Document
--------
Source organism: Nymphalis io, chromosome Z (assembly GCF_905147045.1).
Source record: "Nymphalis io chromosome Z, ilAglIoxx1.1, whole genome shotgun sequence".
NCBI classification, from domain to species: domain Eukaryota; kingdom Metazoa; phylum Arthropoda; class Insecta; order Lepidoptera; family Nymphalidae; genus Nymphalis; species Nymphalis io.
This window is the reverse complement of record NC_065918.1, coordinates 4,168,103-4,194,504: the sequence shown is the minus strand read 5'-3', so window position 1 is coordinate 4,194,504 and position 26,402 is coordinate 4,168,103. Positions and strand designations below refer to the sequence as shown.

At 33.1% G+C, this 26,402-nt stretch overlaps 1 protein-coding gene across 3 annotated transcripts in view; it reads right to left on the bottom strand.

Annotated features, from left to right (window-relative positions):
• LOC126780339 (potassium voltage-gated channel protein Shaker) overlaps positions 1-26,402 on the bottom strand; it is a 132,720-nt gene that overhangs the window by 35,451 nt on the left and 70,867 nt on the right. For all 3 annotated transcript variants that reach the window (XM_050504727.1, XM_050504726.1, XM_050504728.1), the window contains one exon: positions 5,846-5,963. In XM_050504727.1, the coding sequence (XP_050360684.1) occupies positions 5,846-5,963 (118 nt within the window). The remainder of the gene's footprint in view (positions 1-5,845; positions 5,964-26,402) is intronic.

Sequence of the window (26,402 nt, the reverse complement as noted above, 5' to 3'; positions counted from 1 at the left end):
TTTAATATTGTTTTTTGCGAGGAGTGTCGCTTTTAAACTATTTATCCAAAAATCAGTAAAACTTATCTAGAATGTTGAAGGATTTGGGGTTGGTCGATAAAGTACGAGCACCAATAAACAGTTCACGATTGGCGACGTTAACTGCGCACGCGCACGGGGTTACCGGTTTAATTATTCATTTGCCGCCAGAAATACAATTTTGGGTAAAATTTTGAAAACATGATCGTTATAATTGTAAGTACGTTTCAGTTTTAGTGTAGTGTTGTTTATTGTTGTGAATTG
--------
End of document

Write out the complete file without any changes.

Source organism: Nymphalis io, chromosome Z (assembly GCF_905147045.1).
Source record: "Nymphalis io chromosome Z, ilAglIoxx1.1, whole genome shotgun sequence".
NCBI classification, from domain to species: domain Eukaryota; kingdom Metazoa; phylum Arthropoda; class Insecta; order Lepidoptera; family Nymphalidae; genus Nymphalis; species Nymphalis io.
This window is the reverse complement of record NC_065918.1, coordinates 4,168,103-4,194,504: the sequence shown is the minus strand read 5'-3', so window position 1 is coordinate 4,194,504 and position 26,402 is coordinate 4,168,103. Positions and strand designations below refer to the sequence as shown.

At 33.1% G+C, this 26,402-nt stretch overlaps 1 protein-coding gene across 3 annotated transcripts in view; it reads right to left on the bottom strand.

Annotated features, from left to right (window-relative positions):
• LOC126780339 (potassium voltage-gated channel protein Shaker) overlaps positions 1-26,402 on the bottom strand; it is a 132,720-nt gene that overhangs the window by 35,451 nt on the left and 70,867 nt on the right. For all 3 annotated transcript variants that reach the window (XM_050504727.1, XM_050504726.1, XM_050504728.1), the window contains one exon: positions 5,846-5,963. In XM_050504727.1, the coding sequence (XP_050360684.1) occupies positions 5,846-5,963 (118 nt within the window). The remainder of the gene's footprint in view (positions 1-5,845; positions 5,964-26,402) is intronic.

Sequence of the window (26,402 nt, the reverse complement as noted above, 5' to 3'; positions counted from 1 at the left end):
TTTAATATTGTTTTTTGCGAGGAGTGTCGCTTTTAAACTATTTATCCAAAAATCAGTAAAACTTATCTAGAATGTTGAAGGATTTGGGGTTGGTCGATAAAGTACGAGCACCAATAAACAGTTCACGATTGGCGACGTTAACTGCGCACGCGCACGGGGTTACCGGTTTAATTATTCATTTGCCGCCAGAAATACAATTTTGGGTAAAATTTTGAAAACATGATCGTTATAATTGTAAGTACGTTTCAGTTTTAGTGTAGTGTTGTTTATTGTTGTGAATTG